Should brands stand for something?
The real question isn’t if a brand should stand for something but rather what should a brand stand for? How does a brand decide what it wants to stand for, and what issues should it get involved in? Firstly, let’s tackle why should brands stand for anything? Why should a brand contribute to society, why should a brand care about Corporate Social Responsibility (CSR)? The answer to this is simple: because the consumer cares about it.
Consumers care about what brands do besides selling products. Consumers want to use the products of a brand that stands for something good in the world because it gives the consumer the feeling of contributing to this good thing the brand is doing, just by buying from the brand.
So, if the consumer cares about CSR, the brand better care about it too, otherwise the consumer will find a different brand that does. So, brands need to make a real and positive contribution to society in order to satisfy customers and, importantly, remain competitive
Should Brands Stand for Something? - The Talking Giraffe Webinar Series
In our November webinar “Should Brands Stand For Something”, experts from Good Loop, Buddy Burst, Djurgårdens IF Fotboll (Swedish Football Club) and PwC discussed this topic and shared practical advice...
According to Jamie Gray, Sales & Operations of Buddy Burst the promotional industry is worth £1.1 billion and 40% of the industry’s products go straight into the bin. Buddy Burst is giving marketers the option to spend a little bit extra and offer promotional products that have a better longevity or are sustainable. The idea is to provide products that are more memorable, to incentivise consumers to keep these products instead of throwing them away, and ultimately reduce waste.
How do you get brands to get involved in CSR?
Amy Williams, founder and CEO of Good Loop is proud of getting other brands involved in doing something good for society. However, she is aware that brands are not only implementing CSR plans for the “warm fuzzy feeling”. That’s why her company Good Loop focuses on stats when addressing new potential clients because giving back to society ultimately results in higher engagement results, higher ad recall, brand uplift and more sales for brands. At the end of the day, the “warm fuzzy feeling” for doing something good is just the cherry-on-top for brands.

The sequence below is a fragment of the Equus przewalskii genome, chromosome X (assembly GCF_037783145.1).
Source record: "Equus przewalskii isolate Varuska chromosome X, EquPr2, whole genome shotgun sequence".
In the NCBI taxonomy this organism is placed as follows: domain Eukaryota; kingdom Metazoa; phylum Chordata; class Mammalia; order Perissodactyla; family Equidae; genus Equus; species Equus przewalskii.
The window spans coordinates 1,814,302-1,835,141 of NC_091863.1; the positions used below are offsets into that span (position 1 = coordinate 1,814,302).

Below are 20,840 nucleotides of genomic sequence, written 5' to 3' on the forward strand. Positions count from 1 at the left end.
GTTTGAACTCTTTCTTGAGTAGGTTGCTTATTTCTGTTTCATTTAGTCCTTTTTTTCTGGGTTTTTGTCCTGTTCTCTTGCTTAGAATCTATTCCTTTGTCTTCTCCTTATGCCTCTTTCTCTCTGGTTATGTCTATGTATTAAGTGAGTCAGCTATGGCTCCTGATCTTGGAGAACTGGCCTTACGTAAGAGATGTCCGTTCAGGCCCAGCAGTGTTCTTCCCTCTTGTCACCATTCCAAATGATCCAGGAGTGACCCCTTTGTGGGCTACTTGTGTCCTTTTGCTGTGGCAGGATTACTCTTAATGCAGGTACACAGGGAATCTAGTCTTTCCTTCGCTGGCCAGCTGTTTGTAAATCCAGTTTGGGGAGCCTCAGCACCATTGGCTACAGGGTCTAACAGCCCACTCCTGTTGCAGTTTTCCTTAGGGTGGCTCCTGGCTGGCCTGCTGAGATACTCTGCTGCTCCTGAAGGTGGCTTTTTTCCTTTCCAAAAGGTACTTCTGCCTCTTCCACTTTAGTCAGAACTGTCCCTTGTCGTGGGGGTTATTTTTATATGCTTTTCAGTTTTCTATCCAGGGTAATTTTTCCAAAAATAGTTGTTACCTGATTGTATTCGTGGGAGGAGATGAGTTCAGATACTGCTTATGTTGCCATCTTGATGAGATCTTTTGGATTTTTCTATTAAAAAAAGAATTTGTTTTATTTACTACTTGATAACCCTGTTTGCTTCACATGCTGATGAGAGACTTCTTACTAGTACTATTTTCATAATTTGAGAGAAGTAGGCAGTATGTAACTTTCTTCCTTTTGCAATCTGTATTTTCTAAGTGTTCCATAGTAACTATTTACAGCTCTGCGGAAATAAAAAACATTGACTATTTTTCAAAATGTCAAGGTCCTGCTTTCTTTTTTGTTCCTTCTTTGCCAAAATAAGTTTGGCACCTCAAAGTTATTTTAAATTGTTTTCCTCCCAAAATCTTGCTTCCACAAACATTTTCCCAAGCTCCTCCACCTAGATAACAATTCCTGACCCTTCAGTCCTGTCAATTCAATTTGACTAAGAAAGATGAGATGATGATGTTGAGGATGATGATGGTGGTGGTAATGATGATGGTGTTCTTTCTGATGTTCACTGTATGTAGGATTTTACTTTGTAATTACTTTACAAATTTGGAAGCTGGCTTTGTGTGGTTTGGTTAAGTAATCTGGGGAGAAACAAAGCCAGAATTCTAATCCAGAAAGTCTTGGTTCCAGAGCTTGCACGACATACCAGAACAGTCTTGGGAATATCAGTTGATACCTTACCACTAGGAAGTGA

"Giving back to society ultimately results in higher engagement results,
higher ad recall, brand uplift and more sales for brands." - Amy Williams
How do you decide what your brand stands for?
Amy Williams points out, just doing something that is good for society doesn’t cut the deal. Brands need to figure out what matters to them and their consumers and consider what role they want to play in society. It should go beyond having a diversity and carbon neutral policy. A brand needs to be clear on its stance in the world and its passion. Marketers cannot create a CSR campaign on every topic in society. That is why figuring out how to build an emotional connection with consumers and what topic best aligns with your brand is crucial.
Filip Lundberg, Head of Sustainability, Djurgårdens IF (Swedish Football Team), emphasizes that it is important the sender of the message and the message itself matches. In his opinion credibility is key. Otherwise, the message can’t be communicated authentically. Providing a solution to the problem or acting on your message makes the sender of a message credible.
"It is important the sender of the message
and the message itself matches." - Filip Lundberg
Also, Maria Garcia-Moreno, Senior Consultant ESG sustainability and climate change at PwC agrees with the other panelists. A good brand needs to represent its identity and core values in its message. Therefore, to have a sustainable and long-term strategy, it is fundamental that consumers, investors and the stakeholders of a brand feel represented by the brand and its message.
So, what should brands do?
Not every brand has the resources to get involved in social issues. That is why marketers must decide what their business does care about and wants to make a positive impact on... Then clearly and authentically communicating the message and really acting on it. Brands should address their own practices and change what they can change by supporting employees, communities, and consumers. Do not just Tweet about a serious issue – address the inequality in your own workforce or environment and act on it.